From IEEE Spectrum:

Gene Robinson of Wimberly, Texas, is a licensed pilot and also flies radio-controlled model airplanes—not an unusual combination. About a decade ago, he realized that a model aircraft outfitted to take aerial photos could be enormously useful in locating people who have gone missing—perhaps because they’ve been abducted or maybe just because they are very young and have wandered off into the woods alone. His efforts have paid valuable dividends over the years— helping find the remains of nearly a dozen people. But since late February his search-and-rescue model airplanes have been grounded: That’s when the Federal Aviation Administration notified him in writing that what he has been doing is illegal.

Since 2007, the FAA has maintained that model airplanes, no matter how small, cannot be flown for commercial purposes until the agency puts regulations in place to accommodate them. But thousands of people fly radio-controlled (RC) model airplanes as a hobby, and what Robinson has been doing with his 2-kilogram, electrically powered, foam-and-plastic planes is really no different. “This is a double standard we’ve had to deal with for almost seven years,” says Robinson.

Ostensibly, the FAA’s concern is safety. But Robinson is more careful than most RC modelers, following strict procedural guidelines and taking care always to coordinate his flights with the local authorities on the scene. So it’s difficult to argue that his flights are more dangerous than what goes on every weekend at RC modeling sites throughout the United States, which can include flights of huge models that weigh 10 times as much as Robinson’s planes; aerial stunts of nitromethane-fueled model helicopters; and the low-altitude, 500-kilometer-per-hour passes in front of spectators of model jets powered by miniature turbine engines.

The FAA’s objection here is that Robinson is violating its ban on commercial drone flights. But Robinson takes no money from the families seeking their lost loved ones, and he has created a not-for-profit organization, RP Search Services, to demonstrate that he is not running a money-making operation. He works closely with Texas EquuSearch, another not-for-profit organization that originally enlisted volunteers on horseback to find people who had gone missing in the wilderness and now helps direct volunteer searchers who have many different kinds of skills and specialty equipment to contribute to the effort.

Since 2006, aerial photos taken with Robinson’s models have helped EquuSearch volunteers to avoid hazards on the ground as they comb the wilderness. And his images have been instrumental in locating the remains of 11 people who were killed or succumbed to the elements while missing, helping to bring closure to their distraught families.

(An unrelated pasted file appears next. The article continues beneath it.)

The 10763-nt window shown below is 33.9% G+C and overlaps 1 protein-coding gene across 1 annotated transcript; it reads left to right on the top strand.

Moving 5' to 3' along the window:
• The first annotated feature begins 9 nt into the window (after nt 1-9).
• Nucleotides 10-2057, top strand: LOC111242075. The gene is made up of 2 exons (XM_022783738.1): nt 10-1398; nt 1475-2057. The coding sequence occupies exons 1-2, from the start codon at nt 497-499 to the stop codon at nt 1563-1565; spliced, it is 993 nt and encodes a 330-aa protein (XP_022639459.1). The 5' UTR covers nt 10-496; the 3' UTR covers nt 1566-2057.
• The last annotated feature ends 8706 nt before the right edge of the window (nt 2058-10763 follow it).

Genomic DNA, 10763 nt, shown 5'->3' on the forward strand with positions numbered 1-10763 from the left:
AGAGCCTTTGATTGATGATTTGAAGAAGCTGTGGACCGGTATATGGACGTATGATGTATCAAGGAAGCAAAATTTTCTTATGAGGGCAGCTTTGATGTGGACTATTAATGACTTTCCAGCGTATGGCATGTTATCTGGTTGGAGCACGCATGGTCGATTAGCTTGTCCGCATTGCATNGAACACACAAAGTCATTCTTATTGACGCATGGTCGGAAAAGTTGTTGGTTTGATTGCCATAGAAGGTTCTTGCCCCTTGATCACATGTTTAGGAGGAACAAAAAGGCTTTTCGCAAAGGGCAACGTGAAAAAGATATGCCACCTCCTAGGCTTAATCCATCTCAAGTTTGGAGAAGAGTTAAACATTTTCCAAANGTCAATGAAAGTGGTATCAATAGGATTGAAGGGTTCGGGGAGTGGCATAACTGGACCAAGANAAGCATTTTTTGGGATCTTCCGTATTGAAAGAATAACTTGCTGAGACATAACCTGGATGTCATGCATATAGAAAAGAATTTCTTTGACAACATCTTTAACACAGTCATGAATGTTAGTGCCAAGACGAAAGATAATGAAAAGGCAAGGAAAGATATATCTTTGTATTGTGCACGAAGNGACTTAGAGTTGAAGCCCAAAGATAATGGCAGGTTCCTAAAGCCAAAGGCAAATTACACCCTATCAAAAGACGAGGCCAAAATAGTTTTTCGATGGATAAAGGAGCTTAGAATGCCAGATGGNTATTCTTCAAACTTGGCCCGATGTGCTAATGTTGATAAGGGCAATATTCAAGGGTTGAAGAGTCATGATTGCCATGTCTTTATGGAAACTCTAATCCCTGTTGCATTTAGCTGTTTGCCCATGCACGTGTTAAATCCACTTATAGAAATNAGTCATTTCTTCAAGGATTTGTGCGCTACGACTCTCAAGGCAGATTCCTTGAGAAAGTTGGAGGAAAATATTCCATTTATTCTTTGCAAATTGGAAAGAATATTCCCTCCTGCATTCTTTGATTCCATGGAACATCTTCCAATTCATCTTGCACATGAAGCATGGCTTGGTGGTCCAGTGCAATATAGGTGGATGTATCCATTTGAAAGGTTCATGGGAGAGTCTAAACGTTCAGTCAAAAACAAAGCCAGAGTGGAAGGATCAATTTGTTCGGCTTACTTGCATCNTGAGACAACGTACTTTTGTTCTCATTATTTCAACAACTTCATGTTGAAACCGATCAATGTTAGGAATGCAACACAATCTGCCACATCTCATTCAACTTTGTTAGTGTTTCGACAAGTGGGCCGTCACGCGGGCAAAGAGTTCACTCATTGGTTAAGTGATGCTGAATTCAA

FAA officials have long been aware of Robinson model airplane flights and have expressed their displeasure to him verbally at various times since 2007, when the FAA first established its ban on the commercial use of model airplanes. But it was only this past February that an official stated the FAA’s position in writing, telling Robinson in an email message to “stop immediately. That is an illegal operation regardless if it is below 400ft AGL [above ground level], VLOS [visual line of sight] or doing volunteer SAR [search and rescue].”

At that point, Robinson and Tim Miller, founder of Texas EquuSearch, approached Brendan Schulman, a special counsel with the law firm Kramer, Levin, Naftalis & Frankel, who offered pro bono help. Schulman, an RC modeler himself, had recently succeeded in getting a favorable court ruling for Raphael Pirker, another RC modeler the FAA held to be violating its regulations. “It is incomprehensible that the FAA would for decades raise no issue with respect to recreational operation of these devices but prohibit and deem ‘illegal’ the exact same use for the purpose of saving the lives of missing children,” Schulman wrote on 17 March to the FAA chief counsel in a lengthy argument on behalf of his clients.

Schulman’s letter asks the FAA to reverse its position within 30 days. “I wanted to give them time to think it over,” says Schulman. “On the other hand, there are people every week who need help.” In the meantime, Schulman has advised Robinson not to fly his models on any more search-and-rescue missions. “We’ve made the painful decision to hold off on some searches,” says Robinson. “We’re gritting our teeth.”

Even if the FAA refuses to change its position in the near term, it’s possible that when it finally does issue its long-awaited rules for “small unmanned aerial systems,” things could change. The new rules might well make it legal for volunteers like Robinson to use camera- or sensor-equipped model airplanes in searches for people who have gone missing.

...

Read more here

Views: 2339

Comment by Dennis Okeefe on April 11, 2014 at 1:56pm

the "read more" link doesn't work....?


Moderator
Comment by Gary Mortimer on April 11, 2014 at 1:57pm

Go Gene, don't forget to book early to avoid disappointment spaces for his SAR workshop at our show in May http://www.susbexpo.com are limited. Chris Anderson will also be speaking along with the CEO of Parrot and the man from the FAA charged with getting UA in civil airspace.

Last year Lady GaGa's pilot and his wife Maha created this video which says it all really about Gene's work.

All shameless plugs I know but we folks have been pushing and pushing for years now to make things work and they should be heard.


Moderator
Comment by Sgt Ric on April 11, 2014 at 2:16pm

I see the link to IEEE.org is broken.

ie.  "Read more here"

http://spectrum.ieee.org/automaton/robotics/aerial-robots/searchand...

Comment by Gary McCray on April 11, 2014 at 4:14pm

Once again the FAA seems totally determined to plant its own foot firmly in it's own mouth.